Publication Date

2016

Abstract

This chapter discusses the mobilization of management knowledge in healthcare, drawing on six qualitative case studies in a diverse range of settings. Drawing on theory about management knowledge and practices’ “fit,” and emergent theory about “epistemic stances,” it explains how cultural/institutional, political, and epistemic fit and clashes between the norms, interests, and epistemic stances of different communities affected knowledge mobilization in these settings. It also highlights the key role of knowledge brokers in “fitting” knowledge within contexts as part of their own identity work. Yet it also notes that knowledge brokers’ ability to mobilize and fit knowledge depended on having a senior role or senior level support, and credibility/legitimacy with dominant communities. It suggests that the novel concepts of “epistemic fit” and “fitting” are useful in explaining the process of knowledge mobilization, particularly in complex pluralistic healthcare contexts containing multiple epistemic communities which produce, use, and value knowledge in different ways.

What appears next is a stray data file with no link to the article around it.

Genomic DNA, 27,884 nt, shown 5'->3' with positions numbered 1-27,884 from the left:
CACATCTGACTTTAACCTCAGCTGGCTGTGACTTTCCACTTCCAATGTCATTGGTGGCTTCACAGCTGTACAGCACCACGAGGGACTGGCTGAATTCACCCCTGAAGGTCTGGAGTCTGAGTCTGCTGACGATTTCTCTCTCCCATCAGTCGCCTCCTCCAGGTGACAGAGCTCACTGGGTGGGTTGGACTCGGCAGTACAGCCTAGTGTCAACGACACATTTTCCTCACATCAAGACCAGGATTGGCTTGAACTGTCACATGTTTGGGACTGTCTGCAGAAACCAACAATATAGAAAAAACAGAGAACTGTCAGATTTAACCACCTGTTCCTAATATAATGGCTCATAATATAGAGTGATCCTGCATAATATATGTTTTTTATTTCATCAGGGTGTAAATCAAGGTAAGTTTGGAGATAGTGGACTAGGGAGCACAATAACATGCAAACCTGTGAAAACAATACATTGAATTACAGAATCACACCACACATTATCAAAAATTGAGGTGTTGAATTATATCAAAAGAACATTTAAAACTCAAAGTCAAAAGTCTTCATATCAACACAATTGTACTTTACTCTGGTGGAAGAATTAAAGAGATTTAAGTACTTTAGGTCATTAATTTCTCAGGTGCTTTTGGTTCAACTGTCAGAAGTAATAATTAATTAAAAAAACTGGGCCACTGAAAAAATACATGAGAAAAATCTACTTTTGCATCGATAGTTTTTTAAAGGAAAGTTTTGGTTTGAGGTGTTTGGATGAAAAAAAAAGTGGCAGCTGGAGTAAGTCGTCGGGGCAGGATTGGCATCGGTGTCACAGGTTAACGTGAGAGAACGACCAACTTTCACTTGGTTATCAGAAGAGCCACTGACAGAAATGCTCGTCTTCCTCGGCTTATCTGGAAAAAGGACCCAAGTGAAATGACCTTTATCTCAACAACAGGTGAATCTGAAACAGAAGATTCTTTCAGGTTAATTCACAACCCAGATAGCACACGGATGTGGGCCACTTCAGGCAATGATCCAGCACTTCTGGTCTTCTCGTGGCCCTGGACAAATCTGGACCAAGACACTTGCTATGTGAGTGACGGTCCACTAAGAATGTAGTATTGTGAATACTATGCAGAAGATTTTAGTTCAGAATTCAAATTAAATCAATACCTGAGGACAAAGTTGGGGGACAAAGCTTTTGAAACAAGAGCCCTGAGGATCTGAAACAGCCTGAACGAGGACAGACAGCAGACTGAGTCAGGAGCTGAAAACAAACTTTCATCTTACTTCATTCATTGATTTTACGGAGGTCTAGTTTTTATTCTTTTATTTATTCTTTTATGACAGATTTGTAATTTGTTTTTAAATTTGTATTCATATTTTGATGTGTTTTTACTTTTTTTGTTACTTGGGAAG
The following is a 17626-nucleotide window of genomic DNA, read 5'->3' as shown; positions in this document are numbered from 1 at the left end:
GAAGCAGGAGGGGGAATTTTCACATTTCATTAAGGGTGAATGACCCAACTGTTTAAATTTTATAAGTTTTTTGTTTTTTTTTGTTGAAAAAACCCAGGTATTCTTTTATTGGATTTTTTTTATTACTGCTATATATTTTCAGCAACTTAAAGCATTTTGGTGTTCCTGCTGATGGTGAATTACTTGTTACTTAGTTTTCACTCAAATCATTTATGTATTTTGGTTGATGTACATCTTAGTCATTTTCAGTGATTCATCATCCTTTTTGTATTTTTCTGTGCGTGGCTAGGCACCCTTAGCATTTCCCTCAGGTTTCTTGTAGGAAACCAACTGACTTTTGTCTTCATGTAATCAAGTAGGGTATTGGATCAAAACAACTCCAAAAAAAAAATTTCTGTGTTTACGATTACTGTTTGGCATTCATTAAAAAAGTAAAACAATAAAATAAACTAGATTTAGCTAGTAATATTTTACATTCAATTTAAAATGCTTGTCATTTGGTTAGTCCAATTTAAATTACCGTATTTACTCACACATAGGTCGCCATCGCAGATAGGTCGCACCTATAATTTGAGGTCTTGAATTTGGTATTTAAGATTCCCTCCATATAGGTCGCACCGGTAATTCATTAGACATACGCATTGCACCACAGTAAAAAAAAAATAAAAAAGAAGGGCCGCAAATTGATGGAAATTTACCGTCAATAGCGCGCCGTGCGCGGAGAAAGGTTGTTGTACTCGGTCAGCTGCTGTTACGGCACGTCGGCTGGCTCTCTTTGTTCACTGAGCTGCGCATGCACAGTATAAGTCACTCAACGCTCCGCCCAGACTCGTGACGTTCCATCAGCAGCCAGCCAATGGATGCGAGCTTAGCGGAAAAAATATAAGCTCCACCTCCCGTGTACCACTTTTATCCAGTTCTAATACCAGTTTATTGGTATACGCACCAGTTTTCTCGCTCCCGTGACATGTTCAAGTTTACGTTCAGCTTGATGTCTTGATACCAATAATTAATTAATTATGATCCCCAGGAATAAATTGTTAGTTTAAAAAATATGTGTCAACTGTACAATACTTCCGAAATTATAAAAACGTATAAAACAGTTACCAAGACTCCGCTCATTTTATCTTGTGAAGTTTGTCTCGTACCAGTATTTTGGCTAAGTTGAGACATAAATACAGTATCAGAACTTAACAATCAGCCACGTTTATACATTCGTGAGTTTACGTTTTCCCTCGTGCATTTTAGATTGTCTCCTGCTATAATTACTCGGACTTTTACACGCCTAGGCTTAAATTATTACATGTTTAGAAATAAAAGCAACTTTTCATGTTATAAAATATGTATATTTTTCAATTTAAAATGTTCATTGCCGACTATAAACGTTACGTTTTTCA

School/Institute

Centre for Sustainable HRM and Wellbeing

Document Type

Book Chapter

Access Rights

ERA Access

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